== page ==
Friday, July 16, 2010

Moving Target by Rosalie Stanton

TITLE: Moving Target
AUTHOR: Rosalie Stanton
PUBLISHER: Lyrical Press
LENGTH: Novella (roughly 18k)
GENRE: Erotic romantic suspense
COST: $2.50

Wolf Thornton has a job – to kill Anna Winter. Someone powerful wants her dead, but the more he learns about her, the more convinced he is she’s not the threat she was made out to be. When other assassins show up to do the job he’s stalling in, he decides the game has changed. But protecting her just might cost both of them their lives…

My bad luck streak continues, though today’s review isn’t flawed for the same reasons as the last few books. It started out well enough, but halfway through, everything fell apart.

Anna Winter is recently unemployed, having lost her job in Washington, DC. She’s been forced to move back home to Springfield, Missouri, but what she doesn’t know is that someone has been hired to kill her. Assassin Wolf Thornton watches Anna for weeks before making his move, but it’s not the move to kill her. No, he doesn’t think she deserves to die, not after everything he’s witnessed. His move is more personal, because Anna intrigues him as no other woman has in a very long time. It’s cut short, however, when another assassin shows up to finish the job he hasn’t done, only now, Wolf isn’t going to let that happen.

This short novella starts out well enough. Wolf is sympathetic, and his confusion about Anna and his assignment realistic, based on what we see of her. There’s even a certain amount of sympathy to be had for Anna when we get into her POV, though I found her whiny almost from the start. She’s very “woe is me” about everything that is wrong with her life, and she seems reluctant to do anything that will make it better. Wolf sweeps her off her feet in a club, and they have a lot of chemistry on the dance floor, enough to give me hope this will work out, even if it isn’t very long. That hope prevails during the following action sequence, too, when they flee Springfield to try and keep Anna safe.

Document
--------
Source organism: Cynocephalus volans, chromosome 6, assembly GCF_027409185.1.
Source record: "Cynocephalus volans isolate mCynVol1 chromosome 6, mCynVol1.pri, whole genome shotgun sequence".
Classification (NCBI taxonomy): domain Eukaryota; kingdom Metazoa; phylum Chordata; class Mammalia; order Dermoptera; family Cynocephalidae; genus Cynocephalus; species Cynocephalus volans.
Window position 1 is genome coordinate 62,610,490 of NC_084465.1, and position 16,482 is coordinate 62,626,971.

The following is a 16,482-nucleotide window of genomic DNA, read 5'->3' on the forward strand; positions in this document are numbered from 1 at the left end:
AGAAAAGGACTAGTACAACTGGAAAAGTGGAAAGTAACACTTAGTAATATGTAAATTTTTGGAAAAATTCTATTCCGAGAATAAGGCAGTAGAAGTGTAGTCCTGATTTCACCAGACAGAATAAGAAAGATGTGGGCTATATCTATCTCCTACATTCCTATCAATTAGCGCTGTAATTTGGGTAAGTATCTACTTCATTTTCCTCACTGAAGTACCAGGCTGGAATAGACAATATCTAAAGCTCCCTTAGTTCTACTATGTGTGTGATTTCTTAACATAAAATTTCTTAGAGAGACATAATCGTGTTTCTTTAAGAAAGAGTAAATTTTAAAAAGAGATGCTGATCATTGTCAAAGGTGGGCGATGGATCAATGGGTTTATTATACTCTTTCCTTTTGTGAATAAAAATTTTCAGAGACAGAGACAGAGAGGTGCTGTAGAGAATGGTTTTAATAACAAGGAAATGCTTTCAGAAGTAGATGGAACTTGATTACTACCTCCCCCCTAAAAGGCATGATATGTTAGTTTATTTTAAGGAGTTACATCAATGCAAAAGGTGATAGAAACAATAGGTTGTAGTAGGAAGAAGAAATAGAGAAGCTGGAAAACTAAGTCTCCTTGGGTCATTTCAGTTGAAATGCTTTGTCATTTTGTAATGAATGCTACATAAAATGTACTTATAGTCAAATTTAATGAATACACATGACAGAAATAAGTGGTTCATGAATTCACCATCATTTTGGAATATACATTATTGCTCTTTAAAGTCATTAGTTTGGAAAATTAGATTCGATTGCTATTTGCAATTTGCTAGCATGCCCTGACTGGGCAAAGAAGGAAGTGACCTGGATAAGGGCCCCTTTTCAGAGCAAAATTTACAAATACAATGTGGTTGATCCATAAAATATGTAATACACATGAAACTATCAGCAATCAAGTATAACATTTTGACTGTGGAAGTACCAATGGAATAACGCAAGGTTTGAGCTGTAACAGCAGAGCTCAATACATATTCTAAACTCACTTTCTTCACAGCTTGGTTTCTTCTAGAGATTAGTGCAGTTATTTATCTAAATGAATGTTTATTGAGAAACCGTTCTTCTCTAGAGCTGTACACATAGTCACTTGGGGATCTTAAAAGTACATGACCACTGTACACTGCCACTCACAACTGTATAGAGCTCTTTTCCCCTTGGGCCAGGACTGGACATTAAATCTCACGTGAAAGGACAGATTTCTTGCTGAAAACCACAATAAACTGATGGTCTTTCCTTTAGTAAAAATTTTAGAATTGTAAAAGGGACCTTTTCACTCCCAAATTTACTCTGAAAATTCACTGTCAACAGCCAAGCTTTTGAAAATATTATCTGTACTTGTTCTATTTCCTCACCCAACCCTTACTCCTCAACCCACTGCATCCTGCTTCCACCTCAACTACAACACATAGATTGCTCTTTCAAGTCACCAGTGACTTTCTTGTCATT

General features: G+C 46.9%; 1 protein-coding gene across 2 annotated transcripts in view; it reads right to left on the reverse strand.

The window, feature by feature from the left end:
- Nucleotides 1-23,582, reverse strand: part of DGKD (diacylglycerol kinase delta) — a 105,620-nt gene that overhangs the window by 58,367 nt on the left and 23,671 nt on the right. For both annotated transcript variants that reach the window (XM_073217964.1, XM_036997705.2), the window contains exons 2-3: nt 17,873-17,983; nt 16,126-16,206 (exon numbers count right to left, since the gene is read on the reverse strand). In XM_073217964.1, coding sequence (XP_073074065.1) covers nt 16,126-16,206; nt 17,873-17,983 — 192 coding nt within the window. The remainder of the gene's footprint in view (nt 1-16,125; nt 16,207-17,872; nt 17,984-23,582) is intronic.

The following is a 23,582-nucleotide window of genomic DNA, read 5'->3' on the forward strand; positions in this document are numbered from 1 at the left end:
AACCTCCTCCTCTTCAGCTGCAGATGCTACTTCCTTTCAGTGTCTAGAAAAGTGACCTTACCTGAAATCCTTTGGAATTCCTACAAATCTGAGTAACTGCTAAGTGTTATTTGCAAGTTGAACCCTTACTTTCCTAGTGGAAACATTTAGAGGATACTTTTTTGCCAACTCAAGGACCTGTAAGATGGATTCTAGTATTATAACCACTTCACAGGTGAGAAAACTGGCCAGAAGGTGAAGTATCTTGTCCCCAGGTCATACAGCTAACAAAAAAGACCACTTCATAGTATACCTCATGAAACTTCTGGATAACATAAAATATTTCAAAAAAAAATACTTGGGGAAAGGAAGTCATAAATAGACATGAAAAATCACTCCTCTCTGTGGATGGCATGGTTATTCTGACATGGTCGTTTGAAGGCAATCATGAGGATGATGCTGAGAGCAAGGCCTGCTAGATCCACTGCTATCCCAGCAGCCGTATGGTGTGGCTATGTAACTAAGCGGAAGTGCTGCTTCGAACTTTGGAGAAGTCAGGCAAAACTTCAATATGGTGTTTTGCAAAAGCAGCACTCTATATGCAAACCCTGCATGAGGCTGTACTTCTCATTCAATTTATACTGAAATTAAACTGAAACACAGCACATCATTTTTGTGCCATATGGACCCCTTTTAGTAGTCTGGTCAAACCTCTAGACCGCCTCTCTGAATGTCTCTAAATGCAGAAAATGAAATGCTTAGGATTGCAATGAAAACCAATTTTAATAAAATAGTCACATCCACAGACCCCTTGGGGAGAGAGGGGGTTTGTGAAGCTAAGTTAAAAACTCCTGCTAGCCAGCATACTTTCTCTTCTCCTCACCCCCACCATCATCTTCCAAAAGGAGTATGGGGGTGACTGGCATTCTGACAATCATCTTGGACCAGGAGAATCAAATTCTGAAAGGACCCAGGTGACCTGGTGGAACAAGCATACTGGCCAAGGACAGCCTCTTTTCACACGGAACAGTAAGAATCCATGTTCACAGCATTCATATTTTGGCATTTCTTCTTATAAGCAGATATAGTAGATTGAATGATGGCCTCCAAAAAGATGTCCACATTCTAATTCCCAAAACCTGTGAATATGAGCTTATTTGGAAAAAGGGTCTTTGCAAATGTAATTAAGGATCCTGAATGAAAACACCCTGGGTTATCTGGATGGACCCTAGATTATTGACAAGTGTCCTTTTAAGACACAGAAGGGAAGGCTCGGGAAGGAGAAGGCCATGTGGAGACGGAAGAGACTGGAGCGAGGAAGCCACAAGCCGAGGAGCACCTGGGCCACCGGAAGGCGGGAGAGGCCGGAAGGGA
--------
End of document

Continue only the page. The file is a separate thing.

Then, things start to unravel. It starts with Anna. I already didn’t care for her a lot because of her negative attitude about everything, but my opinion deteriorated during the course of her various conversations with Wolf. In one word? Inconsistent. She worked doing glorified admin work for the Secretary of Agriculture, and displays intricate knowledge of how the political system works, and yet she think Quebec is a country. I think her dimness is meant to be endearing, but when it’s juxtaposed against obvious intelligence, it makes her look either flaky or inconsistent. I’m going with the latter. Because there’s repeated incidents of this throughout the story, enough for me really not like her by the story’s end.

Wolf’s not much better. There’s a lot of banter between the two that I’m sure is meant to make him look charming, but honestly, he comes across like an ass more than half the time. His propensity for pet names, as well as singing his own praises, is eyeroll-worthy rather than seductive, and the good will he’d garnered from me in the beginning dissipated.

If the assassin plot was any good, I might be willing to overlook these shortcomings, but ultimately, the conspiracy around why Anna is being hunted is unnecessarily convoluted for a short novella as well as downright silly in a few parts. Worse, it doesn’t even get resolved onscreen. Anna does something she could (should) have done weeks earlier, makes a phone call, and poof! Problem solved. It’s lazy storytelling and emotionally unsatisfying, and none of it encourages me to try this author again.


7/10 – The dialogue didn’t flow well, and the sex felt manipulative, but the opening and action scene held promise


5/10 – Inconsistent and often the opposite of charming


3/10 – Even more inconsistent than the hero

Entertainment value

4/10 – Though the opening held promise, the story’s too short for the plot it tries to convey

World building

6/10 – Moments are well realized, but the greater picture is grainy and unclear



1 comment:

Rosalie Stanton said...

Thank you for your review. I am sorry you didn't enjoy it, but I am grateful that you reviewed it. I think it's something I needed to hear. :)